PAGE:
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What is the Chesed Way?
Torah is the wisdom and the way that has guided the Jewish people for thousands of years.
- The Chesed Way of life teaches how we live our lives in way that orients our hearts and minds in a consciousness of compassion and guardianship for all our relatives who share this sacred holy temple we call mother earth.
- The Chesed Way of life prioritizes the well-being of our children, their children and seven generations of children to come above all else. The most valuable resource in the world is not money, it is children. The children are our future. We must honor them and their lives every time we make a decision.
- The Chesed Way of life prioritizes honor for all our relations: the Lord, Nature, ourselves, our children and our relatives.
Chesed is a Hebrew word that is often translated as "loving-kindness," "mercy," or "grace." In Jewish tradition, Chesed is considered to be one of the primary attributes of God, and it is seen as a fundamental value and practice for human beings. Chesed is characterized by acts of kindness, generosity, and compassion towards oneself and others, and it is seen as a way of cultivating empathy and connection with others. Chesed can be expressed in a variety of ways, from simple acts of kindness like giving tzedakah (charity) to more complex acts of service like working for social justice or caring for the sick and elderly.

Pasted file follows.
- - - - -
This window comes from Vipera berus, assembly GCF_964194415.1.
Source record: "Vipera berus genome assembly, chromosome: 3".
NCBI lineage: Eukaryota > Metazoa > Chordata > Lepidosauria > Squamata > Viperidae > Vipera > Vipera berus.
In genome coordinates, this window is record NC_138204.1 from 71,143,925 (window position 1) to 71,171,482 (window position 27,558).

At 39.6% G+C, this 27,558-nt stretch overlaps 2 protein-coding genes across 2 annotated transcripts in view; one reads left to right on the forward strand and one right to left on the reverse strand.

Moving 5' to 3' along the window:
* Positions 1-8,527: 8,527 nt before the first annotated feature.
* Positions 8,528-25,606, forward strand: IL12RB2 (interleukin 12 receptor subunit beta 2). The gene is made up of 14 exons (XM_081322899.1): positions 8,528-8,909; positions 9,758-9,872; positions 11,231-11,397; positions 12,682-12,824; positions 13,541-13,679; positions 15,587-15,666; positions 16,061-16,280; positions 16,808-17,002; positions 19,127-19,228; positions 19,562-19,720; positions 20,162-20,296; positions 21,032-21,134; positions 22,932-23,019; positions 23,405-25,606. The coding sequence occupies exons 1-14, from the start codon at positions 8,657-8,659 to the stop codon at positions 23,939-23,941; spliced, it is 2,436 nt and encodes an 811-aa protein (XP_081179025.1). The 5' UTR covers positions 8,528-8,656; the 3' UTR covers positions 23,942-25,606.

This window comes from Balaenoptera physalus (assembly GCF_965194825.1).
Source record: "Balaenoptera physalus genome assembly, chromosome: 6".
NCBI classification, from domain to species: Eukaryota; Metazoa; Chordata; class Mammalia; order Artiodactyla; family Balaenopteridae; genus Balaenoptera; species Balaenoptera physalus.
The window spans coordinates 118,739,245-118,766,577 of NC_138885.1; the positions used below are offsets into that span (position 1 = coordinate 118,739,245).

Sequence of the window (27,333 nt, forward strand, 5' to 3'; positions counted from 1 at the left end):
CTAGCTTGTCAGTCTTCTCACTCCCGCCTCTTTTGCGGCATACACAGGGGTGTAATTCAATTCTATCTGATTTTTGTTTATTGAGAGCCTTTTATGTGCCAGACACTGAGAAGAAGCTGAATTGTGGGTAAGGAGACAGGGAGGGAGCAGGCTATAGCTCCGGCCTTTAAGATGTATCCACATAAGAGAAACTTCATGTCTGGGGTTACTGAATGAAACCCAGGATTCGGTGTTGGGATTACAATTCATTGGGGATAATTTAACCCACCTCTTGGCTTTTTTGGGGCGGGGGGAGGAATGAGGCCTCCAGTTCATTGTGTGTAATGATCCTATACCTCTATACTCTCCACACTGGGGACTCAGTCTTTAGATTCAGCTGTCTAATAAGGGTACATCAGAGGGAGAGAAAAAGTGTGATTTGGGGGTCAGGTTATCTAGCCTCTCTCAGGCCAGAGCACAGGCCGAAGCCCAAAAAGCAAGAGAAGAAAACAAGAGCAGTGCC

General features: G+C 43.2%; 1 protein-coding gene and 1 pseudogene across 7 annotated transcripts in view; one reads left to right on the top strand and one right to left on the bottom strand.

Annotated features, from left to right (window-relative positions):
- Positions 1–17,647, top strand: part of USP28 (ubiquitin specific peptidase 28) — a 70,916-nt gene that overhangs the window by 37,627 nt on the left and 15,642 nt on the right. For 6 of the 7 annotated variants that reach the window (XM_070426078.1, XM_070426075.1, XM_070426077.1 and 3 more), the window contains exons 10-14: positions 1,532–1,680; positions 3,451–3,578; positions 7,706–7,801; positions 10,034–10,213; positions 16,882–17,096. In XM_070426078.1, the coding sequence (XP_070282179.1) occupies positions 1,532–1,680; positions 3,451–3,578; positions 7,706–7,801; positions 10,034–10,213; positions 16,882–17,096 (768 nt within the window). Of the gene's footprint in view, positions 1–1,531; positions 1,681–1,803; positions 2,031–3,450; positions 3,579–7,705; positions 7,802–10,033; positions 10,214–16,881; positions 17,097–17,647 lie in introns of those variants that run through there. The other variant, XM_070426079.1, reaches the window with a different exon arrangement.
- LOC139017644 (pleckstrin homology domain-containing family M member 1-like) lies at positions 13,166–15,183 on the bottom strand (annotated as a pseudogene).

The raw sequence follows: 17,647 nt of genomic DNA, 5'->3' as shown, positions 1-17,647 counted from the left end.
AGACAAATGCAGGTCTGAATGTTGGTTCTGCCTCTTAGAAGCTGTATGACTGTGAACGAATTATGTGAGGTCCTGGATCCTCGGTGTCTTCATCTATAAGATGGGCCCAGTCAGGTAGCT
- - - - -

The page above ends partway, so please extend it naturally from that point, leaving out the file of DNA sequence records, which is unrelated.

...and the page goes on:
In The Way of Chesed, Chesed is not just a practice or value, but a way of life that can transform individuals and communities through its power to inspire, heal, and uplift.
Chesed Way is a way of life rooted in Jewish tradition and the teachings of Chesed Torah. Chesed Torah is a body of wisdom within Jewish tradition that teaches the principles and practices of Chesed Way. The origins of Chesed Way and Chesed Torah can be traced back to the Torah and Jewish scripture, which emphasize the importance of loving-kindness, compassion, and justice as fundamental values for human beings.
Over time, the teachings of Chesed Torah were developed and expanded upon by rabbis, mystics, and scholars within Jewish tradition, and these teachings have continued to evolve and influence Jewish thought and practice throughout history. Chesed Way and Chesed Torah continue to be a source of inspiration and guidance for individuals seeking to cultivate a life of loving-kindness, compassion, and service.
The learning of this way of life is to become a "Tzaddik" or "Tzaddikah," which translates to "righteous one" in English. The Buddhist relatives call this person a Bodhisvatta. A Tzaddik is a righteous person who is dedicated to helping others and making the world a better place.
The Tzaddik is seen as a spiritual leader and role model who serves as an intermediary between God and the people, and who works tirelessly to help others and improve society. The Tzaddik is often associated with the concept of "Tikkun Olam," which means "repairing the world," and refers to the Jewish belief that it is the responsibility of all people to work towards making the world a better place.
Because when we fail to live outside of the Way of Chesed the world falls apart.